Soft Windows 95 brings cultures closer together

Personal Computers

April 15, 1996|By PETER H. LEWIS

THE HUMAN RACE HAS functioned fairly well for thousands of years despite a large number of operating system incompatibilities. There are different standards for sex, language, race, religion, politics and personal computers.

With its new program Soft Windows 95 for Power Macintosh, Insignia Solutions Inc. has done little to resolve the battle of the sexes or the 1996 election, but it has succeeded fairly well in forging a closer relationship between the Macintosh and Windows cultures.

Soft Windows 95, with an estimated retail price of $350, effectively converts a fast Macintosh into a slow 486-based PC that is capable of using Windows software.

Normally, most Macintosh users would not view this as a particularly desirable achievement, and Macintosh supremacists might view it as an affront. However, the growing reality is that many Macintosh owners live in environments where Windows users are the majority, particularly in offices. The ability to run Windows programs on a Mac can foster closer communications, bridge cultural differences and thus make the world a better place.

Other Macintosh owners have reported envy when they see colleagues sneak in a game of Windows solitaire on the laptop at a business meeting. Windows definitely has more cool games than the Mac.

And finally, there are some Macintosh owners who fear that Apple may stop making Macs and cede the market to Windows.

In any event, some Mac users need to use Windows programs from time to time. The obvious solution, buying a separate PC, has the disadvantages of costing a lot, taking up lots of valuable desk space and betraying the "Apple Forever" cause.

There are other solutions. This month, Apple is expected to introduce two new plug-in cards for Power Macintoshes that will allow them to use either Mac or Windows software. One contains an actual 486-level microprocessor and the other a Pentium chip. Apple declined to comment, but the cards are expected to cost $700 to $1,000.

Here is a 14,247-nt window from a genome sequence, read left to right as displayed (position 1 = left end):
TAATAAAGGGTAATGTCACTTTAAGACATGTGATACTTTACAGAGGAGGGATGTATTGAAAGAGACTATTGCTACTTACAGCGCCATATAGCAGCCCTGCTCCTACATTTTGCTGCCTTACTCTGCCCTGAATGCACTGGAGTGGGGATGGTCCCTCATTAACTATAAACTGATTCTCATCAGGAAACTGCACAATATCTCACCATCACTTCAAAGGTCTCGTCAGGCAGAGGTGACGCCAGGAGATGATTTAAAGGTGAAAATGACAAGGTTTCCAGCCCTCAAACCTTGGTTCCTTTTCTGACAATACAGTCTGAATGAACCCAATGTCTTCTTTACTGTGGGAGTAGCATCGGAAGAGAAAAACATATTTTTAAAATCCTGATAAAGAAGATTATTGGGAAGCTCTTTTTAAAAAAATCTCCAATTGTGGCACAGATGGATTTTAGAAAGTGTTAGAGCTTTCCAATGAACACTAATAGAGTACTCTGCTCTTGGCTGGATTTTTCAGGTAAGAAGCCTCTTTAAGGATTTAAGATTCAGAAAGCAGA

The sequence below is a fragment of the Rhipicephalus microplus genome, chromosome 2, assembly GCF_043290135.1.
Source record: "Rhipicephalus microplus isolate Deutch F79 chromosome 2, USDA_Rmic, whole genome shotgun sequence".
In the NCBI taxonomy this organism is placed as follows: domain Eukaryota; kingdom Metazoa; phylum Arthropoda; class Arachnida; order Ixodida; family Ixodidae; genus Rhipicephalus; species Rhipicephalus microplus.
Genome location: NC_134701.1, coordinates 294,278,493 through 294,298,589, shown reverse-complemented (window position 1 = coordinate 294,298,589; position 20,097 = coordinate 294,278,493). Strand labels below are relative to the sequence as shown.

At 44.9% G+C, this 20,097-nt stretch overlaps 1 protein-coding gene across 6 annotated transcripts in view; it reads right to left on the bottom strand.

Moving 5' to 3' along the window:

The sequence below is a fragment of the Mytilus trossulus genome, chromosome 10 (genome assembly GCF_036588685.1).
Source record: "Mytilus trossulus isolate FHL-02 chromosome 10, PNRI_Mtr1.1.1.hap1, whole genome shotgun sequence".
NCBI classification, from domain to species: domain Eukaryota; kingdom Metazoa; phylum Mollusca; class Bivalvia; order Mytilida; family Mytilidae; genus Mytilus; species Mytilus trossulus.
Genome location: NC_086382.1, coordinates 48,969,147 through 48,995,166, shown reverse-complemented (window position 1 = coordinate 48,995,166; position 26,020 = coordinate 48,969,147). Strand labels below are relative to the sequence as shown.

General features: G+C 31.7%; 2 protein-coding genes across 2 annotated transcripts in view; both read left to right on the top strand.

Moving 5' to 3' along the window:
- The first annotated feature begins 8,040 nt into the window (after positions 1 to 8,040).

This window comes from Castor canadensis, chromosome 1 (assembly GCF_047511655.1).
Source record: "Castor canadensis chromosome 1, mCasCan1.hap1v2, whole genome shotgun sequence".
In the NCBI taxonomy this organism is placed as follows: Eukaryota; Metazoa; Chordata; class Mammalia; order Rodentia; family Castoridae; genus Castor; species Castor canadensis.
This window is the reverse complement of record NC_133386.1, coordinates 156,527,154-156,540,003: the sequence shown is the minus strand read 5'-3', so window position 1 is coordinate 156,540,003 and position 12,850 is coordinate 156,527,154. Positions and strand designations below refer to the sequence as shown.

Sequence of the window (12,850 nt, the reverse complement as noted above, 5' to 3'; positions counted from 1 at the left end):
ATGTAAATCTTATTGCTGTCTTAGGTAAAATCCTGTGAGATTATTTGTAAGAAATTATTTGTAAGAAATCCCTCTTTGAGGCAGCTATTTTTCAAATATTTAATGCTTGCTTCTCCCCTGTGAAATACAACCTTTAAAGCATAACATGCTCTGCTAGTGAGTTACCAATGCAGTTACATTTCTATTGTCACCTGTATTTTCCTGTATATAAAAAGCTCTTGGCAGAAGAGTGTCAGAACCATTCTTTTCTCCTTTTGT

Similar Pentium-based plug-in cards are also expected in the near future from the Reply Corp. of San Jose, Calif., and Orange Micro Inc. of Anaheim, Calif., two companies that have made DOS-compatibility cards for earlier Macintoshes. Or, one can wait until the end of the year for a new Macintosh desktop system that will, in theory, run any operating system.

But for now, Soft Windows 95 is the least expensive and most practical solution, with a few big asterisks.

* It requires a Power PC microprocessor.

* It requires at least 16 megabytes of vacant system memory, and 24 megabytes are recommended.

* The software commandeers 130 megabytes of hard disk space.

* It requires a CD-ROM drive.

These are not trivial requirements, and it is unclear how many Macintosh owners have such resources. Only one of the three Macs in my office was brawny enough for the challenge, a Power Macintosh 7100/80 with 40 megabytes of RAM and a gigabyte of hard disk space.

Pub Date: 4/15/96

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